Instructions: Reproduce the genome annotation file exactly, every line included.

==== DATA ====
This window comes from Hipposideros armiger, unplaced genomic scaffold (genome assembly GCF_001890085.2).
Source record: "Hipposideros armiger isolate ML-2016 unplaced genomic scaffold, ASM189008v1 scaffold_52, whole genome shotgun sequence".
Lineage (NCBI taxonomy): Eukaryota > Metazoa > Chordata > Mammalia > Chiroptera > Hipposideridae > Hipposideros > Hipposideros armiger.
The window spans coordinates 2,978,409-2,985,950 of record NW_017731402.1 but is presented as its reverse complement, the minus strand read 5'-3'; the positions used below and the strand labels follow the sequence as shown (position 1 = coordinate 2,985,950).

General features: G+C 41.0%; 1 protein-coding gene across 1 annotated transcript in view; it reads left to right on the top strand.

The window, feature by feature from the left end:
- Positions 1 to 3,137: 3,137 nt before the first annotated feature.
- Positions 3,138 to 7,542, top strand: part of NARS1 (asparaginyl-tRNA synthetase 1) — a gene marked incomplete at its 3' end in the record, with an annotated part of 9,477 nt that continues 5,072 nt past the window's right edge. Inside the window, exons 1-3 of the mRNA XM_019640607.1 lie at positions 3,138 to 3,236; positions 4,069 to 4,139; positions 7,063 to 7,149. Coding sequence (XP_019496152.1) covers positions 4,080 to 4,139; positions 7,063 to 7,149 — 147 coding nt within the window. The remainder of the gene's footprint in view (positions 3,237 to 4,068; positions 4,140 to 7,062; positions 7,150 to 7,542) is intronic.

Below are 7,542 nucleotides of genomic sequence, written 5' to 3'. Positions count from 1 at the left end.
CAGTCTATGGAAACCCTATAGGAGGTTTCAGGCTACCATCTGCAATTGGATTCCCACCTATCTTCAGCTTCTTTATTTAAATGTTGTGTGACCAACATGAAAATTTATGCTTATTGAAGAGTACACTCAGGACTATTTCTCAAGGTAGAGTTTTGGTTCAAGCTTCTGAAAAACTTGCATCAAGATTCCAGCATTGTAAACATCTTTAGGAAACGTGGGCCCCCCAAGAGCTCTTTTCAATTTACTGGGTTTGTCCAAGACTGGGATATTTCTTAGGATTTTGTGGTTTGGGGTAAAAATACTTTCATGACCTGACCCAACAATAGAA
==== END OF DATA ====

This window comes from Hipposideros armiger, unplaced genomic scaffold (genome assembly GCF_001890085.2).
Source record: "Hipposideros armiger isolate ML-2016 unplaced genomic scaffold, ASM189008v1 scaffold_52, whole genome shotgun sequence".
Lineage (NCBI taxonomy): Eukaryota > Metazoa > Chordata > Mammalia > Chiroptera > Hipposideridae > Hipposideros > Hipposideros armiger.
The window spans coordinates 2,978,409-2,985,950 of record NW_017731402.1 but is presented as its reverse complement, the minus strand read 5'-3'; the positions used below and the strand labels follow the sequence as shown (position 1 = coordinate 2,985,950).

General features: G+C 41.0%; 1 protein-coding gene across 1 annotated transcript in view; it reads left to right on the top strand.

The window, feature by feature from the left end:
- Positions 1 to 3,137: 3,137 nt before the first annotated feature.
- Positions 3,138 to 7,542, top strand: part of NARS1 (asparaginyl-tRNA synthetase 1) — a gene marked incomplete at its 3' end in the record, with an annotated part of 9,477 nt that continues 5,072 nt past the window's right edge. Inside the window, exons 1-3 of the mRNA XM_019640607.1 lie at positions 3,138 to 3,236; positions 4,069 to 4,139; positions 7,063 to 7,149. Coding sequence (XP_019496152.1) covers positions 4,080 to 4,139; positions 7,063 to 7,149 — 147 coding nt within the window. The remainder of the gene's footprint in view (positions 3,237 to 4,068; positions 4,140 to 7,062; positions 7,150 to 7,542) is intronic.

Below are 7,542 nucleotides of genomic sequence, written 5' to 3'. Positions count from 1 at the left end.
CAGTCTATGGAAACCCTATAGGAGGTTTCAGGCTACCATCTGCAATTGGATTCCCACCTATCTTCAGCTTCTTTATTTAAATGTTGTGTGACCAACATGAAAATTTATGCTTATTGAAGAGTACACTCAGGACTATTTCTCAAGGTAGAGTTTTGGTTCAAGCTTCTGAAAAACTTGCATCAAGATTCCAGCATTGTAAACATCTTTAGGAAACGTGGGCCCCCCAAGAGCTCTTTTCAATTTACTGGGTTTGTCCAAGACTGGGATATTTCTTAGGATTTTGTGGTTTGGGGTAAAAATACTTTCATGACCTGACCCAACAATAGAA